Democratic National Committee chairman Tom Perez says his party's message doesn't get through in the Midwest because voters there are often influenced by what they hear from "the pulpit on Sunday."
During a event in Washington, D.C., on Wednesday titled "The Court In Crisis: What’s Next For Progressives After Kavanaugh" summit, Perez said he's talked with party leaders about why Democrats' message fails to connect with some voters.
"I've learned this from the outreach we've done at the DNC. Why aren't we penetrating, I asked. And I had someone in northwestern Wisconsin tell me, 'You know what, for most of the people I know, their principal sources of information are Fox News, their NRA newsletter, and the pulpit on Sunday.' And it should come as a surprise to no one that our message doesn't penetrate," Perez said.
"It should come as a surprise to no one that that person has elevated the issue, of course, to the top, because that person on the pulpit is saying ‘Ignore everything else that this person has done and is doing. We have to focus on one issue of Roe vs. Wade.'"
"And people buy it because that's their only source," Perez added.
Democrats have long complained about people of faith. In 2008, then-candidate Barack Obama said working-class voters in old industrial towns "get bitter, they cling to guns or religion or antipathy to people who aren't like them or anti-immigrant sentiment or anti-trade sentiment as a way to explain their frustrations."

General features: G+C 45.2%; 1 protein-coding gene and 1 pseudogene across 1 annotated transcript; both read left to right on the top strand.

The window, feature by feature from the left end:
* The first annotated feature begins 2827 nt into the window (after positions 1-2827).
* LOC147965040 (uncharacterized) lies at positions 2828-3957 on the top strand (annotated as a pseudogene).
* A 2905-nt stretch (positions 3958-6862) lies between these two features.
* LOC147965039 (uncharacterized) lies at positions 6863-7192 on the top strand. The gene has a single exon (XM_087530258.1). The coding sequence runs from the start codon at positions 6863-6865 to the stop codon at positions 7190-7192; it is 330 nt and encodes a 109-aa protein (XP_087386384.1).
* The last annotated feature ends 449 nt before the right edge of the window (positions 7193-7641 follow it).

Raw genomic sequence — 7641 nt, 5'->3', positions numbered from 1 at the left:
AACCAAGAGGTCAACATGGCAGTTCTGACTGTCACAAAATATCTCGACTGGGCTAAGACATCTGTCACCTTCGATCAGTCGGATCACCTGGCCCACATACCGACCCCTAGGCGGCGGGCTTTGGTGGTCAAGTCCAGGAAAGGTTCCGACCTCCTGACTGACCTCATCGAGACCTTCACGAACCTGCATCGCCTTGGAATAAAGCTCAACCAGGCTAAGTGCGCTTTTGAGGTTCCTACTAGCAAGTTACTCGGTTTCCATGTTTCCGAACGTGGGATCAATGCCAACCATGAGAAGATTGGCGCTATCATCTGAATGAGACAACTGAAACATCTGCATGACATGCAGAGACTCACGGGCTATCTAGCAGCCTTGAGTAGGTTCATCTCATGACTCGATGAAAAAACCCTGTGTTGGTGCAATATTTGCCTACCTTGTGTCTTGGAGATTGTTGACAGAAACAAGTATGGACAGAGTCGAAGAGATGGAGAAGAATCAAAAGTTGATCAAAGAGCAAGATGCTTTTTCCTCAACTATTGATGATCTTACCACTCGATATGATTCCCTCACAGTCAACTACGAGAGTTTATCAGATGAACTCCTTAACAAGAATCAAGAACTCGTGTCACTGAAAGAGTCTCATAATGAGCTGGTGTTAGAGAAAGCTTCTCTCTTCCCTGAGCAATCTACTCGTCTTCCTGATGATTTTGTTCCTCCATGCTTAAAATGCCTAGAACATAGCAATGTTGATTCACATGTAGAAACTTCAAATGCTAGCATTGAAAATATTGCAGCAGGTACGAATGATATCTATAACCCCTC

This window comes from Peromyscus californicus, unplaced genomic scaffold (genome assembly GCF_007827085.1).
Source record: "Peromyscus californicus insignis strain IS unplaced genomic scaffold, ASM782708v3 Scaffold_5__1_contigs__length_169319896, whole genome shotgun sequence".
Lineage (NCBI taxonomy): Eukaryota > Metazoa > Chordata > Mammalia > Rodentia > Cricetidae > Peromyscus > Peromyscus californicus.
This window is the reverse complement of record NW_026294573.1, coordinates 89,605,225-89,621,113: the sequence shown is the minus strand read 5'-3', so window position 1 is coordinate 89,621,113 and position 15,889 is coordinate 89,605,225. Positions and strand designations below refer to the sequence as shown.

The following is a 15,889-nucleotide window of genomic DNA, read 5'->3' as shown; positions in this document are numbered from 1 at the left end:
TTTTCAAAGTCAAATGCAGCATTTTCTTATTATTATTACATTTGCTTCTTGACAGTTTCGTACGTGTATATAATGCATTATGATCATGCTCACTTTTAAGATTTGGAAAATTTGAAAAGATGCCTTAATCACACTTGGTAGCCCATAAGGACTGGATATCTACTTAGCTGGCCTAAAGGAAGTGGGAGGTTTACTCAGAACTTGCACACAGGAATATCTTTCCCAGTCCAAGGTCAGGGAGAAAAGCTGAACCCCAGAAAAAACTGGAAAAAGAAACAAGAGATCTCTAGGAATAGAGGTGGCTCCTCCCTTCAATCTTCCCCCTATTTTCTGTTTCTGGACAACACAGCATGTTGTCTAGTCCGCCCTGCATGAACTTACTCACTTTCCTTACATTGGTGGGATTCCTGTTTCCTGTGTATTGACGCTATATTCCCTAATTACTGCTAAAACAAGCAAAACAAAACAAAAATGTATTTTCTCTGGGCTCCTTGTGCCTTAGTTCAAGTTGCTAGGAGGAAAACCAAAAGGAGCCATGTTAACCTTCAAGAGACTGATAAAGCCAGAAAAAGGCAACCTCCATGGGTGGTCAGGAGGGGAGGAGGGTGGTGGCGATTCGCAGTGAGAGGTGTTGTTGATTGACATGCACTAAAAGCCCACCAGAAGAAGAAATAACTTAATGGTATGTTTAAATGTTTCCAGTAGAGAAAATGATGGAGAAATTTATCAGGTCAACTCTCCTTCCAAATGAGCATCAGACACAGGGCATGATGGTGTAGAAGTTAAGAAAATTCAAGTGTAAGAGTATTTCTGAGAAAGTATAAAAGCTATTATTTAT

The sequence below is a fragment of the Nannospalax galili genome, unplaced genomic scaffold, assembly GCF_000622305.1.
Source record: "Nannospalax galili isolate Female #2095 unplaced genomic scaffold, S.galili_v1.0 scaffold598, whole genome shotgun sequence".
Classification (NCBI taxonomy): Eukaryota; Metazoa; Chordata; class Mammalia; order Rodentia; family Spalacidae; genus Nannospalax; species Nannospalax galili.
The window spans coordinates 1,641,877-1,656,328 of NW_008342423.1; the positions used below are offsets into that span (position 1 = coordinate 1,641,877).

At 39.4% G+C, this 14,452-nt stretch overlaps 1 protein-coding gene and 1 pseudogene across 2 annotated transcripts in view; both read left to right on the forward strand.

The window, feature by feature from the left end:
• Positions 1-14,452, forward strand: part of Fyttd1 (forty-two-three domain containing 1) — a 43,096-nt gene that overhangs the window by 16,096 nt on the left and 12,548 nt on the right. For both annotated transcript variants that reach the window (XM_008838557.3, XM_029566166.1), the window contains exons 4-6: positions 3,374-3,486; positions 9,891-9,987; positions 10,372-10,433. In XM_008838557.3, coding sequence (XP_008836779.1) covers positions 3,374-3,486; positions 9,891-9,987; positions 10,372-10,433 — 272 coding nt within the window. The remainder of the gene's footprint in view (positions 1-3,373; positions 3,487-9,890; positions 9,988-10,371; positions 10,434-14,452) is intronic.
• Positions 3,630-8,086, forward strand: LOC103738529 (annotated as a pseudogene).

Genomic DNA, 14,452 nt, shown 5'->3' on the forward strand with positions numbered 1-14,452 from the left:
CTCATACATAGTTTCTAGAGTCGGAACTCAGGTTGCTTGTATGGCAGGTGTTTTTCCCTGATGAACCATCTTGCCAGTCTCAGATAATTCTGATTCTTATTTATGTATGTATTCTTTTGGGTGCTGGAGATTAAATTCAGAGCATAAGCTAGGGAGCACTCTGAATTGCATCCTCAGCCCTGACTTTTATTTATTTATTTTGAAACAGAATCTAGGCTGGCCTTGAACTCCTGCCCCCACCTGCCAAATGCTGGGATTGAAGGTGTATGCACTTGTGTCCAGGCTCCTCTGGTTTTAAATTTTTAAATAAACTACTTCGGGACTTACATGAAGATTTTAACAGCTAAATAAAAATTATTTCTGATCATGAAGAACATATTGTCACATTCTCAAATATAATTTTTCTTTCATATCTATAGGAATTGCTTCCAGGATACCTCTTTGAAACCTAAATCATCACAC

"The Democratic Party has struggled to appeal to religious voters, especially evangelicals," The Washington Free Bacon reported. "Eighty percent of white evangelicals supported President Donald Trump in 2016. Protestant voters made up just over half of the electorate in 2016, and Trump won 56 percent compared to 39 percent for Hillary Clinton. A slight majority of Catholics, who make up the second largest bloc of religious voters, supported Trump over Clinton. Trump won a majority of religious voters who attend services at least monthly."
In 2018, 75 percent of white evangelicals supported Republican candidates. Among Protestant voters, 55 percent supported the GOP, while Catholics split about evenly between Republicans and Democrats. Fifty-five percent of voters who attend religious services at least monthly supported GOP candidates.
Perez also complained about conservative news outlets like Fox and Sinclair, who have stations in 100 markets.
"[W]e all have to make sure we're fluent in what's happening across our ecosystem so that we can come to each other's defense, because we need to build a bigger orchestra," he said. "They've had a big orchestra for some time, and they've got the megaphones to amplify it, whether it's Sinclair at a local level, Fox at a national level."